I have no desire to offend those who worked below ground, for it's a job I'm thankful I never had to do; but it also has to be said that the pit workers, the NCB, and later British Coal, contributed massively towards their own demise by virtue of poor management, slack practices and inefficiency. A job I used to do regularly when driving for West's via Jock Kelly, was to collect crates of machinery from one pit and take them to another; a month later, I'd pick up said crates (unopened and unused) and take them to yet another pit. this could go on for months. The purpose of this was to use up allocated transport budget, which wouldn't come back if they didn't use it. There were hundreds of similar "fiddles" going on, and pilfering of NCB stuff was rife, and regarded as an unofficial perk. Much of this of course ended up being paid for by the taxpayer as the industry was ridiculously over-subsidised. Once Thatcher sent the bean-counters in, a lot of this came to light and in my opinion hastened the industry's demise.

  11. It does seem a wretched existence for the ponies, Oztalgian.

    Strip away the sentiment and it was a wretched existence for men down the pit too.

    Pit closures were always going to happen. The way it happened was far too swift, it was far too brutal but it was inevitable. Labour could never have carried it off and they knew it all too well; and if it was so vital to the country's needs why didn't the Blair government re-open some pits, start new ones or at least re-nationalise the industry? Because it's over and done with, that's why; and it's high time people accepted that and moved on. We might be sitting on top of millions of tons of the stuff but it's getting it out of the ground in a cost effective way that matters. We can't in the UK; the future of coal (if it has one) is in open cast mining and this country's too small to make that a viable option.

    Worth pointing out that many of the lefty intelligentsia who supported Scargill are the same ones who'd be up in arms if an open-cast mine was suggested within fifty miles of their nice barn conversion. See fracking for an example.

    Most of you will remember what Hucknall smelt like on a foggy night with all those coal fires burning away. Do we really want to go back to that? And would any of you recommend a career as a miner to your children?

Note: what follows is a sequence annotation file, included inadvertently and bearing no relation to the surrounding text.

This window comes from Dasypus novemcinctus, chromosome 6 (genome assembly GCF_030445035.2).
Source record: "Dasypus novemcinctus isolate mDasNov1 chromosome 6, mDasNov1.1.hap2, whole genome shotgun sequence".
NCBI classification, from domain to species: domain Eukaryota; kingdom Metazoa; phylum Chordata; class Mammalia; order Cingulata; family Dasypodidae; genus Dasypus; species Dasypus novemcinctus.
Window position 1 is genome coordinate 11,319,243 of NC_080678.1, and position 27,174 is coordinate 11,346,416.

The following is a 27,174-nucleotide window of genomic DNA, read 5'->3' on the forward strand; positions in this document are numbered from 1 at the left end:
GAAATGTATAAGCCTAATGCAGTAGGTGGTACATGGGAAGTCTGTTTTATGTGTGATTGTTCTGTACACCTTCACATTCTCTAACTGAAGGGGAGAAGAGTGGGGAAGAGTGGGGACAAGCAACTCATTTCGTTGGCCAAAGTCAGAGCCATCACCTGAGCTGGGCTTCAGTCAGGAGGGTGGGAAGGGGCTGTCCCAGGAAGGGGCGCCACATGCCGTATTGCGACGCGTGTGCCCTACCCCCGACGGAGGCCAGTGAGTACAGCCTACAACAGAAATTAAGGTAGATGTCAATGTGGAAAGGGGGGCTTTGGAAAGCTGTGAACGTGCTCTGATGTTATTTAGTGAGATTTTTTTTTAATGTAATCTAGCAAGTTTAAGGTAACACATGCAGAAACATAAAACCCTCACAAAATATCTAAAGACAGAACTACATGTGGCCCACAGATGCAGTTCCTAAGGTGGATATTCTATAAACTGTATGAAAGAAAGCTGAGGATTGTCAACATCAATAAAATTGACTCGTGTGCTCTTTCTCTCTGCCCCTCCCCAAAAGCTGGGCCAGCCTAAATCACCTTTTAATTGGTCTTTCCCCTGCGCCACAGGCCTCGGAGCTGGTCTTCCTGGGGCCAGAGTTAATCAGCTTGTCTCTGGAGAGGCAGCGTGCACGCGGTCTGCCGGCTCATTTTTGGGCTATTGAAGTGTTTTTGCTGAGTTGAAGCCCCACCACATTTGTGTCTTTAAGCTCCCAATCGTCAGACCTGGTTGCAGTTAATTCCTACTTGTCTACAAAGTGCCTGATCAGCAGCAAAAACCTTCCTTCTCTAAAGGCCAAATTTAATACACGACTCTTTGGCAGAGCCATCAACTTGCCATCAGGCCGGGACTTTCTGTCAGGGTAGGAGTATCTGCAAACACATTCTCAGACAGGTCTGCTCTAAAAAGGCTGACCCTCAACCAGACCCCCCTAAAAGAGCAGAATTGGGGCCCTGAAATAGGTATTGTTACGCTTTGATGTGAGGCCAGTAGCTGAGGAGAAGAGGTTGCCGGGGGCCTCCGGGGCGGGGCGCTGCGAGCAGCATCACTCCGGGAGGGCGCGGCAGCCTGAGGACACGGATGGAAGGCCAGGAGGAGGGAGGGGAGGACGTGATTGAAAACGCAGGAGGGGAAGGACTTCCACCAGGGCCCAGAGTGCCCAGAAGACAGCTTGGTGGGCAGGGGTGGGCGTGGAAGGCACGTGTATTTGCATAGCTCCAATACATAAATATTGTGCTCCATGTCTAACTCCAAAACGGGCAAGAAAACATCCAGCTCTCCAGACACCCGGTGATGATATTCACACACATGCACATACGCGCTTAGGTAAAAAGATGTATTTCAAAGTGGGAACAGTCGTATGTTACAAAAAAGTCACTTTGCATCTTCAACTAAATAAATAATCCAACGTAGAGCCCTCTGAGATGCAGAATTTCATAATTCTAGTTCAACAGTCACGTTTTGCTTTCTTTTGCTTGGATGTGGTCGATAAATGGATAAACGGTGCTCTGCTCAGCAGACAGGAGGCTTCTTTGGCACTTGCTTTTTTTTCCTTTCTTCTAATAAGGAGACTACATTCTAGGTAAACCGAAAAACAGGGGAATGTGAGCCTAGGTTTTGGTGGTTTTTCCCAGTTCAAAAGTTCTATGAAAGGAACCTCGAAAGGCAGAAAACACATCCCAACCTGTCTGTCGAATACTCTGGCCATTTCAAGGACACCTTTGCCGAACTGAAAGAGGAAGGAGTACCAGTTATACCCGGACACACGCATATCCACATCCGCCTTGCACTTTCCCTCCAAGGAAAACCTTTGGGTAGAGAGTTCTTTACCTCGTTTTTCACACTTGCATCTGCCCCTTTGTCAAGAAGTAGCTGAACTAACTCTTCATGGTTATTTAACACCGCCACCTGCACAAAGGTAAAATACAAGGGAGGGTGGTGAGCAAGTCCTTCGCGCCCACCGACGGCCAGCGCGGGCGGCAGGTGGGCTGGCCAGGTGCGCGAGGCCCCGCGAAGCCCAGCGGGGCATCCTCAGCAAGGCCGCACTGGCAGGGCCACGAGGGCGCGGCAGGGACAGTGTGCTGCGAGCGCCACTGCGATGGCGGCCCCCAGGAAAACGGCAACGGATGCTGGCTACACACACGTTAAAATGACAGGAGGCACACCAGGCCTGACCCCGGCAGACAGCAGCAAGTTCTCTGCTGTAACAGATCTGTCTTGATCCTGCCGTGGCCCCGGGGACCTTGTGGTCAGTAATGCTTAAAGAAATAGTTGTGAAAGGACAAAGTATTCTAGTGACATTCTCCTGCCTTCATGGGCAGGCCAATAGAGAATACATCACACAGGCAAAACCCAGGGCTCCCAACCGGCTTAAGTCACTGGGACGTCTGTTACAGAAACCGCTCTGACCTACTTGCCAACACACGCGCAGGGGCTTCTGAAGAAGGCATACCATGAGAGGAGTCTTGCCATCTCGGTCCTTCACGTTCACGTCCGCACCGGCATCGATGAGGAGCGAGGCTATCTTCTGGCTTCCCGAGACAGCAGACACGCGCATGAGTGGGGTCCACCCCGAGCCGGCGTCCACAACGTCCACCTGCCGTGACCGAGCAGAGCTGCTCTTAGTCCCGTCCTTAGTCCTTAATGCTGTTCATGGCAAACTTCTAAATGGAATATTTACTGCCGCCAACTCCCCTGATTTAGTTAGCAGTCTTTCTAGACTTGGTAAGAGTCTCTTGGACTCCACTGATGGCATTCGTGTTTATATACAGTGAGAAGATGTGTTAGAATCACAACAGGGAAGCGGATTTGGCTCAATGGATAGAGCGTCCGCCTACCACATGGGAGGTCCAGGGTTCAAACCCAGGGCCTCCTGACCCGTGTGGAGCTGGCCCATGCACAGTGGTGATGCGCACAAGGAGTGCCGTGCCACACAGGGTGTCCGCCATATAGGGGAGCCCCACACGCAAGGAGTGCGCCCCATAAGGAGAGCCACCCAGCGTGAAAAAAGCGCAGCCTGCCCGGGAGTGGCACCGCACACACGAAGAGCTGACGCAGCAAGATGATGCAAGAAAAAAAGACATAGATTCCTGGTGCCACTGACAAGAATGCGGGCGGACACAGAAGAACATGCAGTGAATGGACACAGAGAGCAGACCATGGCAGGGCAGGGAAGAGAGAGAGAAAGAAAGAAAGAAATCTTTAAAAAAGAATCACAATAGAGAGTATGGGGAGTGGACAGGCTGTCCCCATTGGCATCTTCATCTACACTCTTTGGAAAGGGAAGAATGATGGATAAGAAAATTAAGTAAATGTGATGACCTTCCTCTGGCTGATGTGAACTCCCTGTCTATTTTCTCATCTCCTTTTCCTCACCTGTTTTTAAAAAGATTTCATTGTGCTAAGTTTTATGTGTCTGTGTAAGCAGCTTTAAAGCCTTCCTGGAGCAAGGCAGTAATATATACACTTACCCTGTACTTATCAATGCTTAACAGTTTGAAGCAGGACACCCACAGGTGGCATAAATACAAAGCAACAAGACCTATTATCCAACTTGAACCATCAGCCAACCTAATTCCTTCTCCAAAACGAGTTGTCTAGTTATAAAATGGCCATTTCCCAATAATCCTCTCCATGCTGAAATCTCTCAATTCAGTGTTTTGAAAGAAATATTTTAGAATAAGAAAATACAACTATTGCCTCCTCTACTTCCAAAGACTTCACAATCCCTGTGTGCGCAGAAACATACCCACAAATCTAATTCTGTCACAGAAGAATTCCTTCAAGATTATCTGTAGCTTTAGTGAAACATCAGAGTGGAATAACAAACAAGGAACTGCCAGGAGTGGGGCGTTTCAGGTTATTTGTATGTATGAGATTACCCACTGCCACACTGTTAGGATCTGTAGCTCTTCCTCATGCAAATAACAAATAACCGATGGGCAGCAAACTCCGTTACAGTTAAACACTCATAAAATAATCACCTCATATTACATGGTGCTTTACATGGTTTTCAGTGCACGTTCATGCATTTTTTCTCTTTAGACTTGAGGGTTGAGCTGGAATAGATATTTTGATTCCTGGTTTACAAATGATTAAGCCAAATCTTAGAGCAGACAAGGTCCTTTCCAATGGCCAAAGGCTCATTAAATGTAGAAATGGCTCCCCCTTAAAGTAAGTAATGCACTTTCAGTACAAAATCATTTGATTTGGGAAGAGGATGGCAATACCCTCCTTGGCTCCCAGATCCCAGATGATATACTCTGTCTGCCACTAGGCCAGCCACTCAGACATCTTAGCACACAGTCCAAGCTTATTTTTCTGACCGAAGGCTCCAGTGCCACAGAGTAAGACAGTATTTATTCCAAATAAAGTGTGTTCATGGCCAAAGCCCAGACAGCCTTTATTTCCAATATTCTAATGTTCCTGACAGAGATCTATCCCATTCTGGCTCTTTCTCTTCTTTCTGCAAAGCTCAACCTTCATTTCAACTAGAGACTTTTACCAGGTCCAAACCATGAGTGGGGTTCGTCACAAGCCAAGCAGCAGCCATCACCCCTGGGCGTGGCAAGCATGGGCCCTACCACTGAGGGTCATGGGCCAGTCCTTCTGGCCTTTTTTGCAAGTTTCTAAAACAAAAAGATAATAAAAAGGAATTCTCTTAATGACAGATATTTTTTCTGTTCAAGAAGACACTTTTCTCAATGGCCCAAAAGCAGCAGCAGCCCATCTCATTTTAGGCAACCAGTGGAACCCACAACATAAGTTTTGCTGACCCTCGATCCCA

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  12. Since I've been on this forum a few years now, I'd better put up a few pics of mine, past and present.

    Currently in the stable;


    1942 Harley-Davidson WLC; one of 88,000 produced by the company during WW2. Most, due to the way the war went, ended up staying in Europe where they were sold off as war surplus. Massively popular in Holland and Belgium, and even to this day you can pretty much buy anything for them in the way of spares.


    1979 Harley-Davidson ElectraGlide. Bought this in August 2013; found it purely by chance in Valencia, California where a former member of my club who'd emigrated there had just put it on e-bay an hour before I started searching.


    1972 Harley-Davidson XLCH Sportster. Currently in the middle of a much-interrupted cosmetic rebuild to factory stock. Goes like stink; and I really must finish it before my right knee becomes too arthritic to kick the damn thing into life!

    That'll do for now; I'll dig out some of me previous ones another night.

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  13. What's a gog? Maybe I shouldnt ask. :unsure:

    The only thing in South Wales less popular than the English.

    It's short for "Gogledd" which means "northerner" in Welsh and refers to anyone who comes from north of Powys.

    If I ever come across a Plaid Cymru supporter who's rabbiting on about kicking all the sais (English) out, I just remind him that if they do they'll just go back to hating each other; which they do, with a vengeance!

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  14. I have struck upon a little gold mine for Nottstalgia's railway fans; photo albums published by a chap called David Ford, comprising pictures taken by his father in the 1940's - 1960's and by himself in the 1970's/80's. Lots of stuff from all over the UK but plenty from the East Midlands, including some interesting ones of the early preserved GCR.

    Some of the older ones sre not of the best quality and have deteriorated with time, but there's a veritable cornucopia of memories for you in here. And thanks to Mr. Ford for publishing them.